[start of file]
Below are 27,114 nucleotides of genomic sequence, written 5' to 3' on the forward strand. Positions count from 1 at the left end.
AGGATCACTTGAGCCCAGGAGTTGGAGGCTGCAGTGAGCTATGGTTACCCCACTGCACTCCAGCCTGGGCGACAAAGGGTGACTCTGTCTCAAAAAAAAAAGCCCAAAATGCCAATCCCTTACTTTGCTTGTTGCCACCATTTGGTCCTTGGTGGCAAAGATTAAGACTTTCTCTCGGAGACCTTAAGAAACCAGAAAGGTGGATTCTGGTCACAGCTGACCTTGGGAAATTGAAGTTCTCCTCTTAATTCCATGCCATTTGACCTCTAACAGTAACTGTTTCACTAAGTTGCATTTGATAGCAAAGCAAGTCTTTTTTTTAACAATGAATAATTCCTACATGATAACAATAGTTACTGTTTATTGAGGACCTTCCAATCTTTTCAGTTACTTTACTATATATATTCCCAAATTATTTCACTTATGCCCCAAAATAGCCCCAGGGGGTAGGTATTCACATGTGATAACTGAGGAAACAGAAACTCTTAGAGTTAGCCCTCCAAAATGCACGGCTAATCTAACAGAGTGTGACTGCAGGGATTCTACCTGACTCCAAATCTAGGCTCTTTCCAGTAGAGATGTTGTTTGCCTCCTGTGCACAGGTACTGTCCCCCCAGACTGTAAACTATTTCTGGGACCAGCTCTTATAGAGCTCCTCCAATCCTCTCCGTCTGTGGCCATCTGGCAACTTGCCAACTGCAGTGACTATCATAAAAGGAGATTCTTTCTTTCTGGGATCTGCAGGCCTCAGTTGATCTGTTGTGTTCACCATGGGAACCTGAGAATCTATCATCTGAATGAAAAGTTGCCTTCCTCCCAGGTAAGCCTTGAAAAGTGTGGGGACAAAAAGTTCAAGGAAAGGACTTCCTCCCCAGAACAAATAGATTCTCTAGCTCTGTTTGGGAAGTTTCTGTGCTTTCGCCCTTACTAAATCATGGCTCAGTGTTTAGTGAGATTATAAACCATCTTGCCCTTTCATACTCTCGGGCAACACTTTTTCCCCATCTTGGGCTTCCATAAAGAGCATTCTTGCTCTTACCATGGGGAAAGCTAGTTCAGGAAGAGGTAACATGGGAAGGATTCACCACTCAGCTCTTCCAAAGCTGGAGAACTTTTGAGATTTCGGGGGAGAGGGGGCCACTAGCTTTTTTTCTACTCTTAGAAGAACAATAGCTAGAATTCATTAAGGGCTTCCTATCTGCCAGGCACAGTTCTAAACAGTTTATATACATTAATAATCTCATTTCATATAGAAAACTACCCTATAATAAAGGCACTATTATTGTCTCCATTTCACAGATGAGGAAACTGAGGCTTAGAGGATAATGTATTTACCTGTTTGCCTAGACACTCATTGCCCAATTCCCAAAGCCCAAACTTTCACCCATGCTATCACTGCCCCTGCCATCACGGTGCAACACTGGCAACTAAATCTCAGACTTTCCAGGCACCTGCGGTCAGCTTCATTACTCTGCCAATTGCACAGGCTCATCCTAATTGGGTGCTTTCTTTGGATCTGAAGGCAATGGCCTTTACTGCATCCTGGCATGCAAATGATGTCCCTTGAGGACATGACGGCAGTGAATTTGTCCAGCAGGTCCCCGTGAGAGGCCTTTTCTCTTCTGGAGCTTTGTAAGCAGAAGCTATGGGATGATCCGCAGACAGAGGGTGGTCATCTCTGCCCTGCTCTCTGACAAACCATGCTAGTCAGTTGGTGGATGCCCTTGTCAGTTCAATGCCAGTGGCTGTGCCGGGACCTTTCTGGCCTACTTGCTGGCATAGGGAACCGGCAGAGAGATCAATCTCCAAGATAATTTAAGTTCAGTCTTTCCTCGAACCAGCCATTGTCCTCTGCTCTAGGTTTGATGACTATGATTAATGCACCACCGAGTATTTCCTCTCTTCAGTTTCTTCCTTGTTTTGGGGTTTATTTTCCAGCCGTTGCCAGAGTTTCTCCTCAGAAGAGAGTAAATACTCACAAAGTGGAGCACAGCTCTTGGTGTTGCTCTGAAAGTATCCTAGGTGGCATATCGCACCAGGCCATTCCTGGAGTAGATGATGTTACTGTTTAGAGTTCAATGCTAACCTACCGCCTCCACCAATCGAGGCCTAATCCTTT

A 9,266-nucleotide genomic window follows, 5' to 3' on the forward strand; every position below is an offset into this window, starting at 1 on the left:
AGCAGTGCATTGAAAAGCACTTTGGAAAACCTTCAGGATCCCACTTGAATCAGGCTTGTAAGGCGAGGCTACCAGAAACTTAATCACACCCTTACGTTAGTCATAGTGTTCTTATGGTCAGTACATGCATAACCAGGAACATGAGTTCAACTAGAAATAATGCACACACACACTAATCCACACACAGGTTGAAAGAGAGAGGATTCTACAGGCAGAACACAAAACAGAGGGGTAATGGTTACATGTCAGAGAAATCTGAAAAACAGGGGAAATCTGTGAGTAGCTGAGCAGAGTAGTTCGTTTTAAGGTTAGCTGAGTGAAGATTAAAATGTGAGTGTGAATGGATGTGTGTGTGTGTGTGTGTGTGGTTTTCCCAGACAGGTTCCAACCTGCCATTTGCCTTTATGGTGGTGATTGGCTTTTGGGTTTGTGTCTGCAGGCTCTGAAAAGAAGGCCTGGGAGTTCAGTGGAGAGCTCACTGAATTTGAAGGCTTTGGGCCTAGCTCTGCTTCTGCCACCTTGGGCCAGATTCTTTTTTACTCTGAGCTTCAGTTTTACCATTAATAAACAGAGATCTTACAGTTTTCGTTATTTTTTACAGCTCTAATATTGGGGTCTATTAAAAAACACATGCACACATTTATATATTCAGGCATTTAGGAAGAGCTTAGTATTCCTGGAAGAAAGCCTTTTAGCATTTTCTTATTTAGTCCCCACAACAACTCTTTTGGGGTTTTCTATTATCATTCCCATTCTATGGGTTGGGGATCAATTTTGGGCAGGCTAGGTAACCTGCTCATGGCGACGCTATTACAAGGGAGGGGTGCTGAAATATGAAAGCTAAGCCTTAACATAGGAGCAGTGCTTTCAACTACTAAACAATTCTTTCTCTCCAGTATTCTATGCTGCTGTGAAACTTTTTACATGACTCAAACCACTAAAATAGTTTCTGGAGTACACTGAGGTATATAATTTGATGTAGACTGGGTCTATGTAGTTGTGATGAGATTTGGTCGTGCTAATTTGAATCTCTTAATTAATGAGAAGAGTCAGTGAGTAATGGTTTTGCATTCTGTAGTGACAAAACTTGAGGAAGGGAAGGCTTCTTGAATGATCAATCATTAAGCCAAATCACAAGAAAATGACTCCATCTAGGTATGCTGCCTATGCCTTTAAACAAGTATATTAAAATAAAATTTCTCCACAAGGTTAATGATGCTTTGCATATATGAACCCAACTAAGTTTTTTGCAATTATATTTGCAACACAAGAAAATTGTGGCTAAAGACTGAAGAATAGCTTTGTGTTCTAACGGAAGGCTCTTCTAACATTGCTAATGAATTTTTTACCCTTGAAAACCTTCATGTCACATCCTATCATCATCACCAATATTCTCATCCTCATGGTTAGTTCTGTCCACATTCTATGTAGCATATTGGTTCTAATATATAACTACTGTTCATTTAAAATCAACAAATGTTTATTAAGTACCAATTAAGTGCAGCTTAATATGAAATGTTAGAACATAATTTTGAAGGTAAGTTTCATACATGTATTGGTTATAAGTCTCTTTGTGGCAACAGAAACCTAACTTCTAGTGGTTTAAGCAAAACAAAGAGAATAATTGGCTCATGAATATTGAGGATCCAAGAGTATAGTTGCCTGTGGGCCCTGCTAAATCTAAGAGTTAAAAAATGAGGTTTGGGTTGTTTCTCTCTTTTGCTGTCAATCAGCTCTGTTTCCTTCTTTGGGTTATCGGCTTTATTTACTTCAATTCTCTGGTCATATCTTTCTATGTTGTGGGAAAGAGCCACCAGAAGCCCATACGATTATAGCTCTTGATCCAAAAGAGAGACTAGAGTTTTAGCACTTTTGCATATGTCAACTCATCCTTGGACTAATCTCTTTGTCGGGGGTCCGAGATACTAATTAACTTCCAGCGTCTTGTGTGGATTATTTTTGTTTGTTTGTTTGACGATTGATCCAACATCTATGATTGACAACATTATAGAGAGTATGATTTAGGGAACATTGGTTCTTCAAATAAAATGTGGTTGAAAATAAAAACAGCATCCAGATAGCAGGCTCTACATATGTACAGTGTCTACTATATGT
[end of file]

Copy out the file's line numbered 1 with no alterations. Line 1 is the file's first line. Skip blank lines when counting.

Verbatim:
Below are 27,114 nucleotides of genomic sequence, written 5' to 3' on the forward strand. Positions count from 1 at the left end.